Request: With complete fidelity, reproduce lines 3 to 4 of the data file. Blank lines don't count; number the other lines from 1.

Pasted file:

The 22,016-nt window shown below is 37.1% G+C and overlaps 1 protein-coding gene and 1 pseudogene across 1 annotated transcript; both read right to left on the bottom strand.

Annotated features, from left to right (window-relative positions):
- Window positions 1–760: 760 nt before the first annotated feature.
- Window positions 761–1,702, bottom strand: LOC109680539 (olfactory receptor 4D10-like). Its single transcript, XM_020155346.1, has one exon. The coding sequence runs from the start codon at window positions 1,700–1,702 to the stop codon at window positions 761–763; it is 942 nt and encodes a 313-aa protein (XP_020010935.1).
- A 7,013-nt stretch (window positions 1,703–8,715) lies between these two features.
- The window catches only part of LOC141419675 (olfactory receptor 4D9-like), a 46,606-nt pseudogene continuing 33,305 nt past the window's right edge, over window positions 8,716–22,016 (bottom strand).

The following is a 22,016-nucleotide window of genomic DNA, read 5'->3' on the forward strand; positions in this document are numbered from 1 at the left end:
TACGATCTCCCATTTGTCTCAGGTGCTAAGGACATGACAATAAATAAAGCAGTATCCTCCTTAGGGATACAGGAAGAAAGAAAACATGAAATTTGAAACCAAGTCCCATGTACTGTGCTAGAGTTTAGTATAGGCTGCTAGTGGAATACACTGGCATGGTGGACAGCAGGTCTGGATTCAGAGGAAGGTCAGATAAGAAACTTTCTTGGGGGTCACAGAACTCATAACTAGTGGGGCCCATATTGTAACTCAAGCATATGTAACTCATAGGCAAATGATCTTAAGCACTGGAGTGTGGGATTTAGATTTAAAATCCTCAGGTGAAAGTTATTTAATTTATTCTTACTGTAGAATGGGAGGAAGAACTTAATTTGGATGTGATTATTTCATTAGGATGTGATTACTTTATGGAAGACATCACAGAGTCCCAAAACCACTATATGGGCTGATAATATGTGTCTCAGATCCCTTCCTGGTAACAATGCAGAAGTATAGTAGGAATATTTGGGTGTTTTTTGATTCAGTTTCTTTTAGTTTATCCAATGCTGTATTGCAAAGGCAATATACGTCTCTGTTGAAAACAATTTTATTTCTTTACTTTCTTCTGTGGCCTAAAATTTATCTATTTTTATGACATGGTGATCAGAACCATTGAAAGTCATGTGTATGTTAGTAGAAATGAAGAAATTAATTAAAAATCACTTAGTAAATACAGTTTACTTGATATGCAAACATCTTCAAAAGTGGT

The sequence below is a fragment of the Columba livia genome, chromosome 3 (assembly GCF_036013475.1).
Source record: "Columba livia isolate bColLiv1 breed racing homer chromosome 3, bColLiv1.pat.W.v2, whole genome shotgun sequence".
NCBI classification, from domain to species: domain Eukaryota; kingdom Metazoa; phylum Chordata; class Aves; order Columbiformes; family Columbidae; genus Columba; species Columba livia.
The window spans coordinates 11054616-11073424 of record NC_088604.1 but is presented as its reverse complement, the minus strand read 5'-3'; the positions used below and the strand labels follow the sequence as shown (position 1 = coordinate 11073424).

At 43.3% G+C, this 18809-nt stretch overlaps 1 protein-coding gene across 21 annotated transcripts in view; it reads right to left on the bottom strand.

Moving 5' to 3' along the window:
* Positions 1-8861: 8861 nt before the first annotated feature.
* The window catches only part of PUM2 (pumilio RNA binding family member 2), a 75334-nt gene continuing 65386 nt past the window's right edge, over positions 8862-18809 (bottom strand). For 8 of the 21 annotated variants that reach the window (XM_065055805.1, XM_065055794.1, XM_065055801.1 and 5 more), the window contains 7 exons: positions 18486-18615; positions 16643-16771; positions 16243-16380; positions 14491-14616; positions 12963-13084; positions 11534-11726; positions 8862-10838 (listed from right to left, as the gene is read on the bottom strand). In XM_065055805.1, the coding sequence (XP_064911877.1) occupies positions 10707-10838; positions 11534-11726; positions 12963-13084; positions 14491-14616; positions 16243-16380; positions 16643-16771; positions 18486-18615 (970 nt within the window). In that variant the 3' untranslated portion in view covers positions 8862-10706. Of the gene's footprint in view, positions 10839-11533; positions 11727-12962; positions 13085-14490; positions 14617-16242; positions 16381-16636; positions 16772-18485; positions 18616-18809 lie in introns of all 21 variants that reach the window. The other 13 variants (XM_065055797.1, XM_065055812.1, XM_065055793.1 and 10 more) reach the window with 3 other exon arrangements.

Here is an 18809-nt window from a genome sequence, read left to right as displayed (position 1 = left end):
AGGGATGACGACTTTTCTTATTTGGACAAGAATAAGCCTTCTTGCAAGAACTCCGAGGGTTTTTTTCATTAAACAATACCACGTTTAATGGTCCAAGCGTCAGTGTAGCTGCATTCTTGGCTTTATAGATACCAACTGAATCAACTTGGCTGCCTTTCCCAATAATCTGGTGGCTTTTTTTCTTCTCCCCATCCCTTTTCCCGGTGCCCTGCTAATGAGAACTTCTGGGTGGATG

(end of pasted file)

- Window positions 1–760: 760 nt before the first annotated feature.
- Window positions 761–1,702, bottom strand: LOC109680539 (olfactory receptor 4D10-like). Its single transcript, XM_020155346.1, has one exon. The coding sequence runs from the start codon at window positions 1,700–1,702 to the stop codon at window positions 761–763; it is 942 nt and encodes a 313-aa protein (XP_020010935.1).